- A Note On the Text
- The Elements of Universal Jurisprudence By Samuel Pufendorf Book I
- Definition I: By Human Actions Are Meant the Voluntary Actions of a Man In Communal Life Regarded Under the Imputation of Their Effects.
- Definition II: By the Object of Moral Actions Is Meant All That With Which They Deal.
- Definition III: Status Is a Suppositive Moral Entity In Which Positive Moral Objects, And, Above All, Persons, Are Said to Be.
- Definition IV: A Moral Person Is a Person Considered Under That Status Which He Has In Communal Life.
- Definition V: A Moral Thing Is a Thing Regarded In Respect of Its Pertinence to Persons.
- Definition VI: A Title Is a Moral Attribute By Which Distinctions Are Marked Among Persons In Communal Life According to Their Esteem and Status.
- Definition VII: Authority Is an Active Moral Power By Which Some Person Legitimately and With a Moral Effect Is Able to Perform a Voluntary Action.
- Definition VIII: Right Is an Active Moral Power, Belonging to a Person, to Receive Something From Another As a Matter of Necessity.
- Definition IX: Esteem Is the Value of Persons In Communal Life In Accordance With Which They Are Fit to Be Placed Upon an Equality With Other Persons, Or to Be Compared With Them, and to Be Rated Either Above Or Below Them.
- Definition X: Worth Is the Moral Quantity Or Value of Merchandise Or Things, and of Actions That Are Good For Man In Communal Life, In Accordance With Which They Are Fit to Be Compared One With Another.
- Definition XI: Principles of Human Action Are Those Things From Which It Springs and Upon Which It Depends, and By Which a Human Action Is Brought to Completion.
- Definition XII: Obligation Is an Operative Moral Quality By Which Some One Is Bound to Furnish, Allow, Or Endure Something.
- Definition XIII: A Law Is a Decree By Which a Superior Binds One Subject to Him to Direct His Actions According to the Command of the Superior.
- Definition XIV: Authority Is an Active Moral Power By Which Some Person Legitimately and With a Direct Moral Effect Can Perform an Action. 1
- Definition XV: The Affections of a Voluntary Action Are the Modes Through Which It Is Denominated Or Defined In a Certain Manner.
- Definition XVI: A Good Action Is One Which Agrees With Law; a Bad Action Is One Which Disagrees With the Same.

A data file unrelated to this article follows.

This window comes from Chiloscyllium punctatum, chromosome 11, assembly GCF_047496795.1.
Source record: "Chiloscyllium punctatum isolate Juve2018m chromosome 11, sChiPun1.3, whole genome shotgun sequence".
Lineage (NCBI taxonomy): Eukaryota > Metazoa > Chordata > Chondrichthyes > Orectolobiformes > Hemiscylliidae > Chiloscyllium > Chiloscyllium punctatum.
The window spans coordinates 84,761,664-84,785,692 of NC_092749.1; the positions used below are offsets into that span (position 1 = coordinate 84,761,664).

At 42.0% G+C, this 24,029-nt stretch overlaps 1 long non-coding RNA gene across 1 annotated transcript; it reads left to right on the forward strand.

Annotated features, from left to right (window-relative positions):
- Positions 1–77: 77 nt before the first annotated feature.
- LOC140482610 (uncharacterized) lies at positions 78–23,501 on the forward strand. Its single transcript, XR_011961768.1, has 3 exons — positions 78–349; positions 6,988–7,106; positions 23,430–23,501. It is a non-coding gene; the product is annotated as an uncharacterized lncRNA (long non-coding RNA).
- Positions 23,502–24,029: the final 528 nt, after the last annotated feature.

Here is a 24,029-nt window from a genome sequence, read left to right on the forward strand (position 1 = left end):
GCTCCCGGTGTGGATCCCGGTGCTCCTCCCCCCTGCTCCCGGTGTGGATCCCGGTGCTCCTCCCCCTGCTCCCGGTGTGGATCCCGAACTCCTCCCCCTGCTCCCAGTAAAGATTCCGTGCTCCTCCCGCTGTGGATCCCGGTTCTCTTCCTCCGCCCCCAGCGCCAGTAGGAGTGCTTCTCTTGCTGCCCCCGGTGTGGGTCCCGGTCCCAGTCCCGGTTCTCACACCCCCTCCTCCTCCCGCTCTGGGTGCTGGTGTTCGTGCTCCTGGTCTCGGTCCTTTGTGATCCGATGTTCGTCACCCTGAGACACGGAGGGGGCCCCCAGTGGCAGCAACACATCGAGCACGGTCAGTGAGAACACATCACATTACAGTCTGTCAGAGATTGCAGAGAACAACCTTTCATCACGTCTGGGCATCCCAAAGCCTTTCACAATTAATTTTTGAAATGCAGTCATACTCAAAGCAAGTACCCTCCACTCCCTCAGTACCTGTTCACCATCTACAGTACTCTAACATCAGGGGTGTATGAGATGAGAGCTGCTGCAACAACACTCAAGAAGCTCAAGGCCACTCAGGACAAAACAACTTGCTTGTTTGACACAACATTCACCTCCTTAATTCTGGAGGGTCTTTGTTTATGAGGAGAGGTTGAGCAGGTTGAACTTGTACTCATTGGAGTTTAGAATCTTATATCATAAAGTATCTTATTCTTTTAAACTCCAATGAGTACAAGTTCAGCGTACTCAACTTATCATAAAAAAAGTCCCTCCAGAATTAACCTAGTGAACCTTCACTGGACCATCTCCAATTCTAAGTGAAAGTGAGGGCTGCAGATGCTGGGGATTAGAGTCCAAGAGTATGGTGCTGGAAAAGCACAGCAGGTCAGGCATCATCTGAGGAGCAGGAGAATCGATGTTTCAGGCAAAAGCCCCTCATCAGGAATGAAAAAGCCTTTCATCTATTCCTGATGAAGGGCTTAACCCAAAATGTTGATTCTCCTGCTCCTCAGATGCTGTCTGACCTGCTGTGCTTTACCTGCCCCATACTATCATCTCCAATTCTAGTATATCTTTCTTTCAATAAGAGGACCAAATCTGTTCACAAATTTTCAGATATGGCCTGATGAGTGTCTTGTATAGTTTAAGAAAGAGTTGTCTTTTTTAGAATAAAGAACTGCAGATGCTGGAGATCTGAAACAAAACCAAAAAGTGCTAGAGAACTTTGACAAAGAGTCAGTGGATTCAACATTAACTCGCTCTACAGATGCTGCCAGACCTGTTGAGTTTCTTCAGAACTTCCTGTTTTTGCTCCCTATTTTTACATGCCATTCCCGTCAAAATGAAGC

- Definition XVII: A Just Action Is One Which of Free Moral Choice Is Rightly Directed to That Person to Whom It Is Owed.
- Definition XVIII: The Quantity of Moral Actions Is the Estimative Measure By Which They Are Said to Be of a Certain Degree.
- Appendix to Definition Xviii In Which the Moral Sphere Is Explained
- Definition XIX: By the Effect of a Moral Action Is Meant That Which Is Produced By It.
- Definition XX: Merit Is an Estimative Moral Quality Resulting to a Man From an Action Which He Is Not Bound to Perform, In Accordance With Which There Is Owed Him an Equivalent Good On the Part of the One In Whose Favour That Action Was Undertaken.
- Definition XXI: Demerit Is an Estimative Moral Quality Resulting to a Man From a Bad Action Through Which He Is Under Obligation to Make Amends For the Injury Done to a Second Person Thereby.
- The Elements of Universal Jurisprudence By Samuel Pufendorf Book Ii
- Axiom I: Any Action Whatsoever That May Be Directed According to a Moral Norm, Which Is Within a Man’s Power to Do Or Not to Do, May Be Imputed to Him. And, On the Contrary: That Which Neither In Itself Nor In Its Cause Was Within a Man’s Power May Not
- Axiom II: Any Person Whatsoever Can Effectively, Or With the Obligation to Perform Them, Enjoin On Someone Subject to Himself Those Things to Which His Authority Over the Other Extends Itself.
- Observation I: A Man Can Judge Properly of Things Apprehended By the Power of His Intellect.
- Observation II: From an Internal Principle a Man Can Move Himself to Undertake Or to Leave Undone a Certain Action.
- Observation III: A Man Is Destined By Nature to Lead a Social Life With Men.